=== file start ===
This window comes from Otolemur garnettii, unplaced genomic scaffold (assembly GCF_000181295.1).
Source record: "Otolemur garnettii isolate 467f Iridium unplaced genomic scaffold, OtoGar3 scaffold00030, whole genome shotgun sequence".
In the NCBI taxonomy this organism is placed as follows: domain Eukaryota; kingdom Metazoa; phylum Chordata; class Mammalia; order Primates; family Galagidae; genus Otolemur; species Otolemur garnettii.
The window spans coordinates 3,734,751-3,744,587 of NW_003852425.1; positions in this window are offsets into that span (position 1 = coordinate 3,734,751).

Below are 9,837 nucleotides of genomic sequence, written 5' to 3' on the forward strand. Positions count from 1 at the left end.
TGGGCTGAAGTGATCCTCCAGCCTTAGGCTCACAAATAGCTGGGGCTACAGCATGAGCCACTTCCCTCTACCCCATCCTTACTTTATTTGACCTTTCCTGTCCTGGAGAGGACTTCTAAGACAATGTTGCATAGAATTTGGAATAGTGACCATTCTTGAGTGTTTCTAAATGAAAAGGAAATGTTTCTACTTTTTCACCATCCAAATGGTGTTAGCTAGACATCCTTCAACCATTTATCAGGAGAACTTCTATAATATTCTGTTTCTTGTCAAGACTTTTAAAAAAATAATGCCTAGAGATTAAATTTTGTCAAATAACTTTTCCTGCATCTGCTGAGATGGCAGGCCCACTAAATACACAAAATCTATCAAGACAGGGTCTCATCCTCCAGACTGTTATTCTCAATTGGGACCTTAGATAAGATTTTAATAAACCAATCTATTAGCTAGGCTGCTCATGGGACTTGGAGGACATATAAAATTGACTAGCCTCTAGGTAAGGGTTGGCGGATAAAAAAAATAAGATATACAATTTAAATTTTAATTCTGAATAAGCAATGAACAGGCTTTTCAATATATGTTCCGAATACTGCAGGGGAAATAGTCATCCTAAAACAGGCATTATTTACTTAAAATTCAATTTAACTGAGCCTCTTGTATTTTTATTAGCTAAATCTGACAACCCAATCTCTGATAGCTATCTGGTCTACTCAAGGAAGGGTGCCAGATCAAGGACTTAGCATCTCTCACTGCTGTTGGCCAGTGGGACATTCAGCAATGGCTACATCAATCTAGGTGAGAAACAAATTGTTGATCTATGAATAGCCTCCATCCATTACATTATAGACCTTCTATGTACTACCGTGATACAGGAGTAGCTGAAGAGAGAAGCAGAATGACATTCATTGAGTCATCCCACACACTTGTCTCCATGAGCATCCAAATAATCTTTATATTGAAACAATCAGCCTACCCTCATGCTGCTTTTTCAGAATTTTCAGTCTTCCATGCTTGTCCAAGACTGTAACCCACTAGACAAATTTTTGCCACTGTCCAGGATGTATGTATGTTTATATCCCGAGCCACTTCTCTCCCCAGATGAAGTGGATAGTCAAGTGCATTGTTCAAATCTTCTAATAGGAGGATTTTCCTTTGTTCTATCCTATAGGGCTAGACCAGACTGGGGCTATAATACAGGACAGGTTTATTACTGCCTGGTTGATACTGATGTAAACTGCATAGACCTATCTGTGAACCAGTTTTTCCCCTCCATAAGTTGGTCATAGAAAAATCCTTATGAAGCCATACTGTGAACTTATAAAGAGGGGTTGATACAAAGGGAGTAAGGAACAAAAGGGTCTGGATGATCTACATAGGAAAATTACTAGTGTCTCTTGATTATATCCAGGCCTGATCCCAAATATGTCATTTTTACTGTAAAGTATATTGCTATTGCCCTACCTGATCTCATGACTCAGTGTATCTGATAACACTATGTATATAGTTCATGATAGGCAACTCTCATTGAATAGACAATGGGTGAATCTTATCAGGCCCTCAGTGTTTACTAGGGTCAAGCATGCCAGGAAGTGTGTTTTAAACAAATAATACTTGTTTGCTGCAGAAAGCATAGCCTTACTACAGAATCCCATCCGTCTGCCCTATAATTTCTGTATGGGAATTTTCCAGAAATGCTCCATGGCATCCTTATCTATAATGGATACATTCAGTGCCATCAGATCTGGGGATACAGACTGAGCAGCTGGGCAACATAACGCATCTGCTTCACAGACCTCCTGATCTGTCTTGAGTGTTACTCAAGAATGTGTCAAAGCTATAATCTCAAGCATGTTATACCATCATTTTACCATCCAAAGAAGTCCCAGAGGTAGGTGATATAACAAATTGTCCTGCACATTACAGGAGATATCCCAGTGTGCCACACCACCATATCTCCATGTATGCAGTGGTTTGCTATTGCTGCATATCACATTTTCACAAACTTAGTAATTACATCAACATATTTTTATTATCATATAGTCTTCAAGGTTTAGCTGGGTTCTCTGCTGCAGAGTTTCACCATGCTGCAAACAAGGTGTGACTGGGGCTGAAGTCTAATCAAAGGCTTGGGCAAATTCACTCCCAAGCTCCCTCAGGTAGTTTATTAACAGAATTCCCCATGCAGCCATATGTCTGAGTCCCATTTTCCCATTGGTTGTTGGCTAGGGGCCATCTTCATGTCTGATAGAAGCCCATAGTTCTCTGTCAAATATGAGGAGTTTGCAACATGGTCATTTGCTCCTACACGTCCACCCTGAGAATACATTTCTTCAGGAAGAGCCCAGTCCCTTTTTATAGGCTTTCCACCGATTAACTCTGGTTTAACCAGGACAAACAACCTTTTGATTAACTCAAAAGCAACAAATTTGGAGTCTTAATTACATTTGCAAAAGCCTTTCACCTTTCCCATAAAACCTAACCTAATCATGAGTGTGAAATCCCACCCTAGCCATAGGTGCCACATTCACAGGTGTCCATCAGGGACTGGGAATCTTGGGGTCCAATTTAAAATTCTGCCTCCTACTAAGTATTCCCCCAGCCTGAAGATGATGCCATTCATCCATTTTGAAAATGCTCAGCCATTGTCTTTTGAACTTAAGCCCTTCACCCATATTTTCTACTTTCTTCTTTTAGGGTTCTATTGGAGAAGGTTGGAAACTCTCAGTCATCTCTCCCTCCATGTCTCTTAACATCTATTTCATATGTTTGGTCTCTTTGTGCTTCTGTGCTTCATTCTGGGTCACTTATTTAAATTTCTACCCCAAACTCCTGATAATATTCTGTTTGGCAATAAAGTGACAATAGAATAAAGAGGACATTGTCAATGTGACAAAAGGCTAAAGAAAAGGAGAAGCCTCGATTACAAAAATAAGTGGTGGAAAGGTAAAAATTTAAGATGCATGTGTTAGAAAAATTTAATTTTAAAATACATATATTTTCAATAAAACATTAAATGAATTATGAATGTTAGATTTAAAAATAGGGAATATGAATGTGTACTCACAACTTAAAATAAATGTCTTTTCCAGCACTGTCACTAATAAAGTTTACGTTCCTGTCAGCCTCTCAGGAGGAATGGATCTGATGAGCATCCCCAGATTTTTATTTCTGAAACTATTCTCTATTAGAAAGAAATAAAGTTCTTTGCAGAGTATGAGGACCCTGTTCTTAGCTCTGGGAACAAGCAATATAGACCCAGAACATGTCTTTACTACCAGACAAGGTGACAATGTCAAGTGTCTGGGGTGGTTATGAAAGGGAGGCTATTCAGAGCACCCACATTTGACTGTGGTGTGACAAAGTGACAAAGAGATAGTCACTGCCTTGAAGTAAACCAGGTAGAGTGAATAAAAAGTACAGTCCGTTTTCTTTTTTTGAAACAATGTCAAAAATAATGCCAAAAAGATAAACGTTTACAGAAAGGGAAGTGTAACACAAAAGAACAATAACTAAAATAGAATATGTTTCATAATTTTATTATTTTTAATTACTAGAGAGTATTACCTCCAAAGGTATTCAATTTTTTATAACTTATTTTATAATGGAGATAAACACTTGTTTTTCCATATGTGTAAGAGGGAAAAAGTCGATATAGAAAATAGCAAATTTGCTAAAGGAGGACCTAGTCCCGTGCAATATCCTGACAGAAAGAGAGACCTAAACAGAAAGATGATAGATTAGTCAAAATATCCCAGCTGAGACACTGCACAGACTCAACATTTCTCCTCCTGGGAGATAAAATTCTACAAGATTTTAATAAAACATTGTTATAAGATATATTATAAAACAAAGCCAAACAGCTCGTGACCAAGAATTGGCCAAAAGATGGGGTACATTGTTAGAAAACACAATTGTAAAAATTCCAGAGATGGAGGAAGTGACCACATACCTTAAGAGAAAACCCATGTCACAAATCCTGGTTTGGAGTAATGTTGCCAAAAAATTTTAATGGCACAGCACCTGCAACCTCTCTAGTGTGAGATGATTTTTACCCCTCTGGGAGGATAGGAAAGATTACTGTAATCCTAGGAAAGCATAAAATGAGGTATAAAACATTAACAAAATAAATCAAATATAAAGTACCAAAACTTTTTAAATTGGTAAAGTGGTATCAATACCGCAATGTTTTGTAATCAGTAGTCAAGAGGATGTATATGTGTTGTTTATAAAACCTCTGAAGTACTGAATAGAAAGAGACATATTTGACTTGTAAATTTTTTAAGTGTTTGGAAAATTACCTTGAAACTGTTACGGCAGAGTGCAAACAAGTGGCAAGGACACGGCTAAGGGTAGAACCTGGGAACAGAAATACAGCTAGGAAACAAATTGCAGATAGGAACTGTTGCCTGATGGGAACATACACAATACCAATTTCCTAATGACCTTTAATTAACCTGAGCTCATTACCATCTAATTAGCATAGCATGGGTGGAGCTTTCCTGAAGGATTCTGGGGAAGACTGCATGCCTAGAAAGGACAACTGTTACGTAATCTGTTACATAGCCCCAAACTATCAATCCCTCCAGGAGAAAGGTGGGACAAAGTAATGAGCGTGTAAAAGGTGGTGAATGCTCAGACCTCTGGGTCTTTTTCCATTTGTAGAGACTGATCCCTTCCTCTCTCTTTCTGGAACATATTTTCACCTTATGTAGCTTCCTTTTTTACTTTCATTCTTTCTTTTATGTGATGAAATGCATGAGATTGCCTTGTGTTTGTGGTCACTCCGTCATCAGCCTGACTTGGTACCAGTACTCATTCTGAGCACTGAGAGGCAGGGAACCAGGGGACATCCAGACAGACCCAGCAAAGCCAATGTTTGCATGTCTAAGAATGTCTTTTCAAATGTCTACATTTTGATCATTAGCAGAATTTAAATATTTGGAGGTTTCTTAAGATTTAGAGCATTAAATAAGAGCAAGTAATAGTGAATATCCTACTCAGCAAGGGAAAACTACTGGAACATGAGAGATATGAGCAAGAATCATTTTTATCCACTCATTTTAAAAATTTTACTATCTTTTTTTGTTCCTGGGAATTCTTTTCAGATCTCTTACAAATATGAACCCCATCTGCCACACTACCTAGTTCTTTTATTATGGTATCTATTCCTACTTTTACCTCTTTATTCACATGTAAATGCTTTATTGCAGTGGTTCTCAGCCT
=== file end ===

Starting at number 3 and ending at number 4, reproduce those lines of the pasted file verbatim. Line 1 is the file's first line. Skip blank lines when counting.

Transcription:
In the NCBI taxonomy this organism is placed as follows: domain Eukaryota; kingdom Metazoa; phylum Chordata; class Mammalia; order Primates; family Galagidae; genus Otolemur; species Otolemur garnettii.
The window spans coordinates 3,734,751-3,744,587 of NW_003852425.1; positions in this window are offsets into that span (position 1 = coordinate 3,734,751).